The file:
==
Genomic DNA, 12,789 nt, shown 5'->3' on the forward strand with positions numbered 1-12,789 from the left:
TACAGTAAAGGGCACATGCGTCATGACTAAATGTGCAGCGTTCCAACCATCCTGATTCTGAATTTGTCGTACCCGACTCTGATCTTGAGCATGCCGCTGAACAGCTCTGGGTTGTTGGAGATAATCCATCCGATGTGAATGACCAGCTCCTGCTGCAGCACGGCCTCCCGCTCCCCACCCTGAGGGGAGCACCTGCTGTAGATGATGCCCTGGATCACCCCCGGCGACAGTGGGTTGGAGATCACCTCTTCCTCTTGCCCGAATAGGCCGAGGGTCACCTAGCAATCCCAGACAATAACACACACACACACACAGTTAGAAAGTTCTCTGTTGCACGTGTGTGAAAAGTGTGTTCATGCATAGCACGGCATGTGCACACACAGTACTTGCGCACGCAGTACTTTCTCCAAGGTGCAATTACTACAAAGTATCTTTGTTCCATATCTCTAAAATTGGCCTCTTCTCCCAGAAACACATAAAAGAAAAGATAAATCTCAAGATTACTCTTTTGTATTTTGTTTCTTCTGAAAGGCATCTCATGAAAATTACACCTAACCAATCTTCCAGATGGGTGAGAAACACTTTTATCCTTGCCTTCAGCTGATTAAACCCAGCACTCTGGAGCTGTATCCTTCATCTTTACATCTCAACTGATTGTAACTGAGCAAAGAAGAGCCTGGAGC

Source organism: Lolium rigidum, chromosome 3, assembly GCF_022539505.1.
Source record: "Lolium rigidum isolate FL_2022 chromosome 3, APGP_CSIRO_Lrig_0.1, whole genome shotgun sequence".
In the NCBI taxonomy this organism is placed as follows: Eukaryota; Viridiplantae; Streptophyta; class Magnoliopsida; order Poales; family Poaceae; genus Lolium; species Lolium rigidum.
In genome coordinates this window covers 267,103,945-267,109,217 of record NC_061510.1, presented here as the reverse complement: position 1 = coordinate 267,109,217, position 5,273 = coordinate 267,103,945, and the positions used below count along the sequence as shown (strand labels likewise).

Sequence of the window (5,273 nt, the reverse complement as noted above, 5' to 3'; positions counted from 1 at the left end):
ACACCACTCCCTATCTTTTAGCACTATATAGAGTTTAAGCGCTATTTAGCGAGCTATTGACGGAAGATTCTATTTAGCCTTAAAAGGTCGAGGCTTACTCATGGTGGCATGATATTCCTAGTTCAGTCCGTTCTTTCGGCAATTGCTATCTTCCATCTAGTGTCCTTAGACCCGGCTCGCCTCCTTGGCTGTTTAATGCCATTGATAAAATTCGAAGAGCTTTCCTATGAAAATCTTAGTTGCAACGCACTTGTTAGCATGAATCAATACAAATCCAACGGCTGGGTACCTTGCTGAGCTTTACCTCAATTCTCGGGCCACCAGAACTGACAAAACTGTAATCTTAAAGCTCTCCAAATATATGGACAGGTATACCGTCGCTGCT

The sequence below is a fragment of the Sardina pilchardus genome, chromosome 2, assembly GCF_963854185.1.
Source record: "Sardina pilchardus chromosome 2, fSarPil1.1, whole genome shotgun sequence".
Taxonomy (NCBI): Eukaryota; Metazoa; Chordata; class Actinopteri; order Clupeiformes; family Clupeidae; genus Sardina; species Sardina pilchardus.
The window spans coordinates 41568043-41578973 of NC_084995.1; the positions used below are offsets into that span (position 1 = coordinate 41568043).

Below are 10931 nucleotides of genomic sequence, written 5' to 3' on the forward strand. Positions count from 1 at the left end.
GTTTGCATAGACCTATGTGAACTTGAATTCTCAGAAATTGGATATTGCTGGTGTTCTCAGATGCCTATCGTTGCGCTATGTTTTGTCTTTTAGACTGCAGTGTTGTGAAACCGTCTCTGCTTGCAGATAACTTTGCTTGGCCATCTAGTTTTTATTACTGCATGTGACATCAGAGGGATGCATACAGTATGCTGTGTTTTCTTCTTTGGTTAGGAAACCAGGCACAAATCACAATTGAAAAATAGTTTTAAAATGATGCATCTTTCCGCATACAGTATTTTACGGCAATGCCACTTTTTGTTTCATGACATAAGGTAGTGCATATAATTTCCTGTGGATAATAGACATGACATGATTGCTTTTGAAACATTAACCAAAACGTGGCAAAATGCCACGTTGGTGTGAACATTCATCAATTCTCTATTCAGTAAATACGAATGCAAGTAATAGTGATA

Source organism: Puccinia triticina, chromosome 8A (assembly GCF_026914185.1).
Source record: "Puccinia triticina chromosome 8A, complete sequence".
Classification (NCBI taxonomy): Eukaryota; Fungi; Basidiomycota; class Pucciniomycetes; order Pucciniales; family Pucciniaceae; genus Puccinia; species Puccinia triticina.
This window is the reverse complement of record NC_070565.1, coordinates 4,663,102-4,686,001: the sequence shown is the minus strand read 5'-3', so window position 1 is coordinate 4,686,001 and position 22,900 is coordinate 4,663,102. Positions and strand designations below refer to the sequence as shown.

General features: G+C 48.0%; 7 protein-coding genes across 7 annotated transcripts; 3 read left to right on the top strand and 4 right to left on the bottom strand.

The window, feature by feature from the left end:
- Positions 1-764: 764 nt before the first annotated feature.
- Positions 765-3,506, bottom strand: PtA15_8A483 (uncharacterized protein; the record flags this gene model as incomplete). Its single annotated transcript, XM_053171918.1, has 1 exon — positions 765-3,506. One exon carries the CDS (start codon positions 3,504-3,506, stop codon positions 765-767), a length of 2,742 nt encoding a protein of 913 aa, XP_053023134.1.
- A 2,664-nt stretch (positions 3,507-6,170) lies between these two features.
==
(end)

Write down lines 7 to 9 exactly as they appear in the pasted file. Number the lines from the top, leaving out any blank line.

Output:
Sequence of the window (5,273 nt, the reverse complement as noted above, 5' to 3'; positions counted from 1 at the left end):
ACACCACTCCCTATCTTTTAGCACTATATAGAGTTTAAGCGCTATTTAGCGAGCTATTGACGGAAGATTCTATTTAGCCTTAAAAGGTCGAGGCTTACTCATGGTGGCATGATATTCCTAGTTCAGTCCGTTCTTTCGGCAATTGCTATCTTCCATCTAGTGTCCTTAGACCCGGCTCGCCTCCTTGGCTGTTTAATGCCATTGATAAAATTCGAAGAGCTTTCCTATGAAAATCTTAGTTGCAACGCACTTGTTAGCATGAATCAATACAAATCCAACGGCTGGGTACCTTGCTGAGCTTTACCTCAATTCTCGGGCCACCAGAACTGACAAAACTGTAATCTTAAAGCTCTCCAAATATATGGACAGGTATACCGTCGCTGCT

The sequence below is a fragment of the Sardina pilchardus genome, chromosome 2, assembly GCF_963854185.1.